Super Bowl LIII Is ‘Over 90% Sold’ With 3 Weeks to Go, CBS Says

Title sponsors secured for each pre- and postgame hour

'There’s nothing that brings the whole company together like the Super Bowl,' said acting CBS CEO Joe Ianniello. Jason Lynch/Adweek
Headshot of Jason Lynch

CBS ad sales chief Jo Ann Ross and her team began selling ads for Super Bowl LIII as soon as Super Bowl LII ended last year. Now, with just over three weeks left before the Big Game, Super Bowl inventory is “over 90 percent sold,” she said today.

Additionally, the title sponsors have been secured for each pre- and postgame hour, Ross said at CBS’ Super Bowl LIII media day in New York.

“We are very, very happy with where we are,” said Ross, whose other comments about this year’s Super Bowl ad sales echoed what Adweek reported last week: that the game is “well sold” and “almost sold out.” All third-quarter inventory has now been sold, said John Bogusz, evp, sports sales and marketing.

Ads are selling for north of $5 million per 30-second spot, with the strongest categories including beer, soda, automotive, theatrical and tech. Returning sponsors include Anheuser-Busch, Pepsi, Doritos, Avocados From Mexico and WeatherTech. (For the latest news on Super Bowl LIII ads, check out Adweek’s Super Bowl Ad Tracker.)

Ross said the ads she has seen so far for the game on Feb. 3 are “Super Bowl-worthy.”

Acting CBS CEO Joe Ianniello said his company “will generate hundreds and hundreds and hundreds of millions of dollars in that single day,” with “the lion’s share” coming from ad sales. “There’s nothing that brings the whole company together like the Super Bowl,” he added.

Last year, NBCUniversal collected around $500 million in Super Bowl-related advertising revenue on game day—a single-day record for a media company. That included $350 million worth of in-game advertising.

While NFL ratings have rebounded this season and were up 5 percent in total viewers, Ianniello and CBS Sports chairman Sean McManus declined to comment on their ratings speculations for the game, though Ianniello noted that “well over 100 million people tune in” to the Super Bowl.

Last year, a linear audience of 103.4 million tuned in to Super Bowl LII on NBC, making it the lowest-rated Big Game telecast since 2009 and representing a 7 percent decline from Fox’s average a year earlier.

“It will be the most-watched game of the year. You can take that to the bank,” Ianniello said, setting the bar as low as possible.

This year’s telecast will feature several new technological advancements, including multiple 8K cameras for the first time on any U.S. network, as well as 16 cameras with 4K capabilities for “even more dramatic close-ups of the action,” said McManus, who will deploy 115 cameras in total during Super Bowl LIII.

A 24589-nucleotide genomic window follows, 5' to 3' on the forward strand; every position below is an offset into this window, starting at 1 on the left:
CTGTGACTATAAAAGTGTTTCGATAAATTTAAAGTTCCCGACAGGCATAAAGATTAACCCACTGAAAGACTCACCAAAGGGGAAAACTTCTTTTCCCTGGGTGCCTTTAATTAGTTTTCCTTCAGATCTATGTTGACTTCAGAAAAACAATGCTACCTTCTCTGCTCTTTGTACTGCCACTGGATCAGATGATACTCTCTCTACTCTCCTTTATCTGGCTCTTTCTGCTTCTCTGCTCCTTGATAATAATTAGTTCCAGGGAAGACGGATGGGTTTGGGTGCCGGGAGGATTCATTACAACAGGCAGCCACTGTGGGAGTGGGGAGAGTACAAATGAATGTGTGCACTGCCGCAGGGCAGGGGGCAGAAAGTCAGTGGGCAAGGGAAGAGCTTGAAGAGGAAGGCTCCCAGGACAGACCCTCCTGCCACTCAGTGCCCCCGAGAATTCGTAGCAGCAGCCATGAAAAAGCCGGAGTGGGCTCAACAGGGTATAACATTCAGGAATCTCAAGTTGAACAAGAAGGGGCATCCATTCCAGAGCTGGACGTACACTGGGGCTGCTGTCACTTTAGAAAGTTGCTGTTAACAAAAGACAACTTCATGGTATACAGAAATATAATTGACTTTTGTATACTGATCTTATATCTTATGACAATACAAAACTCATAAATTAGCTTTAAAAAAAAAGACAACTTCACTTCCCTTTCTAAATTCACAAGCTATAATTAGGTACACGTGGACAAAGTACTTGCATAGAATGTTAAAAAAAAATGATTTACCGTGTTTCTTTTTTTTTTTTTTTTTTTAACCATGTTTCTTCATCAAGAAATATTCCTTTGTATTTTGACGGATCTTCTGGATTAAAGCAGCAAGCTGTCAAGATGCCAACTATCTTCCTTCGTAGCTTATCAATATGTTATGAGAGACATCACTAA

CBS will also showcase four cameras with live augmented reality graphics. “The broadcast will look as innovative as any broadcast in history,” McManus said.

The network’s Super Bowl LIII coverage will kick off at 11:30 a.m. with seven hours of pregame programming, including a four-hour Super Bowl Today pregame show starting at 2 p.m. “It will be the fastest-moving four hours you’ve ever seen,” McManus said.

Susan Zirinsky, who was named CBS News president on Sunday night, said Face the Nation will be broadcast live from Atlanta on Super Bowl Sunday.

Following the game, CBS will debut its new reality competition series, The World’s Best.

“We’ve had some success premiering reality shows after the Super Bowl, [including Survivor and Undercover Boss],” Ianniello said. “We have high expectations for that show.”

The result will be “an incredible evening of sports and entertainment that will appeal to viewers of all ages,” said CBS Entertainment president Kelly Kahl, who noted that the Super Bowl offers a “valuable promotional platform to launch new shows and build important programming assets.”

While much of CBS’ Super Bowl LIII coverage has already been locked in, a few other elements are still up in the air. One is whether President Trump will participate in a pregame interview, which had become an annual tradition until last year.

“Still discussing that with the White House,” McManus said. “No announcement on that right now.”

For all the latest Super Bowl advertising news—who’s in, who’s out, teasers, full ads and more—check out Adweek’s Super Bowl LIII Ad Tracker. And join us on the evening of Feb. 3 for the best in-game coverage of the Super Bowl commercials anywhere.

@jasonlynch Jason Lynch is TV Editor at Adweek, overseeing trends, technology, personalities and programming across broadcast, cable and streaming video.